by Countable | 9.18.17
Following Hurricane Harvey, officials are asking again: Should the government buyout homeowners whose homes are repeatedly flooded? This would leave open land to allow for drainage, but could also mean abandoned neighborhoods.
In Houston many new neighborhoods are being built on floodplains, and old neighborhoods are becoming floodplains due to a lack of drainage.
Following Hurricane Katrina there were discussions about buyouts of homes in flood prone areas. Some areas, like Pearlington, MS, approved plans but then spent years mired in bureaucracy. According to the Washington Post, buyout programs focused on poorer, minority neighborhoods in New Orleans met fierce opposition:
"A proposal to abandon some low-lying neighborhoods of New Orleans after Hurricane Katrina spurred racial acrimony and other resentments. Ultimately, the idea was dropped.”
Following Hurricane Sandy, however, buyouts were more widespread. The federal government provided $300 million to buyout approximately 1300 homes. The program was handled through the state’s Blue Acres program, focusing on razing clusters of homes or entire neighborhoods to create open space that can handle floodwaters.
Now eyes are turning on Houston, where neighborhoods that used to have small sections at risk for flooding have now become almost entirely flood prone due to development upstream. Despite the purchase of 3000 homes since 1985, to the tune of $300 million from state and federal sources, the problem is far from resolved. Local officials told the Post that there are 107,000 homes currently in federally designated flood plains.
The cost of a buyout large enough to make a dent in that number could reach well into the billions.
Similar issues will likely arise in the Florida Keys as well, where many homes were destroyed or severely damaged by Hurricane Irma, according to officials there.
Homeowners in these areas could potentially buy flood insurance through the National Flood Insurance Program (NFIP), but the program is currently under review. It was set to expire on September 30, but the president signed a law extending the program until December 8, giving Congress time to consider significant reforms. The program is currently $25 billion dollars in debt.
Despite federally subsidized flood insurance and disaster relief for rebuilding, many homeowners are weary from repeated rebuilding and would jump at the chance for a buyout, they told the Post. Others resist leaving communities where they have longstanding roots.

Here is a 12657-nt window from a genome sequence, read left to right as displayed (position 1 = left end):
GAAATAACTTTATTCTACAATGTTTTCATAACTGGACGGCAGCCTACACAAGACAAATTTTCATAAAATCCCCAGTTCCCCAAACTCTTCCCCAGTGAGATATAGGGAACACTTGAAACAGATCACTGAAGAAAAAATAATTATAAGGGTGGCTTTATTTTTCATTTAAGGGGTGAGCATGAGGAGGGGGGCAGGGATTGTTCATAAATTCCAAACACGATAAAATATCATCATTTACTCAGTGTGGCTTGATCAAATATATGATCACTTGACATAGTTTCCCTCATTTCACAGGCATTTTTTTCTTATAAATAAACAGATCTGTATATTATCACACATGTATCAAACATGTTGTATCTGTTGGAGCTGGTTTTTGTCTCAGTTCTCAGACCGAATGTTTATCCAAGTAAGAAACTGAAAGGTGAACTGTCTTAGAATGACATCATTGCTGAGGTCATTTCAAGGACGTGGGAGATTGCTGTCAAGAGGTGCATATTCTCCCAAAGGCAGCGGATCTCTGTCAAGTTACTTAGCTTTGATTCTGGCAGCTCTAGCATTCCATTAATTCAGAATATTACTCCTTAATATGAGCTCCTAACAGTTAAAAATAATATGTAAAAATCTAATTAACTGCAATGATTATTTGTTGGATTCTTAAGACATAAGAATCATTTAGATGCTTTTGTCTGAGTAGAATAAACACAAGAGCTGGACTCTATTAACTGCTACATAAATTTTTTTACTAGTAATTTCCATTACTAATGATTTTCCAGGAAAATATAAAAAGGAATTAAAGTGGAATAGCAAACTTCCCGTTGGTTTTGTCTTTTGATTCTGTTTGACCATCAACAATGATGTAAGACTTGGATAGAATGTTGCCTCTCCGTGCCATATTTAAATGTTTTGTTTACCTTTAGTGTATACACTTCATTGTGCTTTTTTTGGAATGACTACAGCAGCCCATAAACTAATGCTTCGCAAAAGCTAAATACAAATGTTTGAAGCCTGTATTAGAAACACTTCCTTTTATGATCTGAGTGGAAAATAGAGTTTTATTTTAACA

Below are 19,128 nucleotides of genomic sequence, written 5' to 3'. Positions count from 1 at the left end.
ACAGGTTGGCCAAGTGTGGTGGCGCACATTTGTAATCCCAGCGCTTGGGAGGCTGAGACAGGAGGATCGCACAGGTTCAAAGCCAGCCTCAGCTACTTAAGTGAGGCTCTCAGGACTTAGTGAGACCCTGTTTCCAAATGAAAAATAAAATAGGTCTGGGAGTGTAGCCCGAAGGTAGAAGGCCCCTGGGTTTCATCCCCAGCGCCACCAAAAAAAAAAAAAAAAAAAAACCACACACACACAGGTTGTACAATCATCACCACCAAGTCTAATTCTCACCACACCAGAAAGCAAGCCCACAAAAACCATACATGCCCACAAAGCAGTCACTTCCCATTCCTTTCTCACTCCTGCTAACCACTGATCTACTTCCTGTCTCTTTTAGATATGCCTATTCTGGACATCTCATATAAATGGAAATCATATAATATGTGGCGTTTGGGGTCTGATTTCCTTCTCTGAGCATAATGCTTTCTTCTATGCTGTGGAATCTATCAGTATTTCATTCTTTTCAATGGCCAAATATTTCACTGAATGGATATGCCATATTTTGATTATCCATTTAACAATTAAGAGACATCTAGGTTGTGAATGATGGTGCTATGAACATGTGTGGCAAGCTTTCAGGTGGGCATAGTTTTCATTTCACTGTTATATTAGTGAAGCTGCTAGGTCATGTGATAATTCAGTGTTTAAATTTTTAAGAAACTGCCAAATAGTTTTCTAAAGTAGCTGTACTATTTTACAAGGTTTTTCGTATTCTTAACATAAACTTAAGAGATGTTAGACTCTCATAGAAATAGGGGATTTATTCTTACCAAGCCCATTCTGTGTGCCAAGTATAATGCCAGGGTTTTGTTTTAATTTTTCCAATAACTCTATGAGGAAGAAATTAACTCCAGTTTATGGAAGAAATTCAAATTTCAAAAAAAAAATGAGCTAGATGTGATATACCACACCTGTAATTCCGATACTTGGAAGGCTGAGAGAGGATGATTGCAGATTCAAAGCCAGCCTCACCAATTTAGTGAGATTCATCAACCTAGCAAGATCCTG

Do you support buyouts of properties to allow for better drainage and protection against future flooding, or do you think abandoning communities is a bad idea? Do you support reauthorization of the National Flood Insurance Program to help protect Americans in low-lying areas even if it means paying claims repeatedly on the same properties? If the costs are likely to run into the billions of dollars either way, is it better to spend it on the front end via buyouts or on the back end via flood insurance?
Tell us in the comments what you think, then use the Take Action button to tell your reps!
— Asha Sanaker
(Photo Credit: Army.mil / Creative Commons)
Written by Countable
No way! Local municipalities should not approve development in flood zones, plain and simple.
The GOP platform of deregulation/anti regulation caused this mess in Houston and now they need to pay for it. Regulations are to protect from one thing, greed. Greed of developers who benefited from lack of zoning regulations for wetlands caused this mess. So the next time the president or your officials want to repeal regulations, look closely at why they were enacted.
When you purchase a home part of full disclosure is letting you know if the house is on a flood plain or not. The government is not responsible for you making stupid decisions.
No, States allow homes to be built on flood plains, over sink holes, tsunami areas, areas susceptible to forest fires, even with lead in water, in smog or crime areas that are people caused. Facts should be out there for the smart home buyer, buy accordingly and have insurance. If you can't get insurance, don't buy it.
Why doesn't the government take measures to prevent global warming and have more strict building codes rather than paying billions to remedy a preventable problem?
The gov't shouldn't buy out houses that repeatedly flood. The owners should have flood insurance; and federal flood insurance should have criteria specifying coverage disqualification based on # of floods in a certain time period in some data based formula. Say it's 3 major floods in 10 years, and you get flooded that 3rd time, as the owner your choice should be build at your own risk, with personal non-federal insurance; or relocate.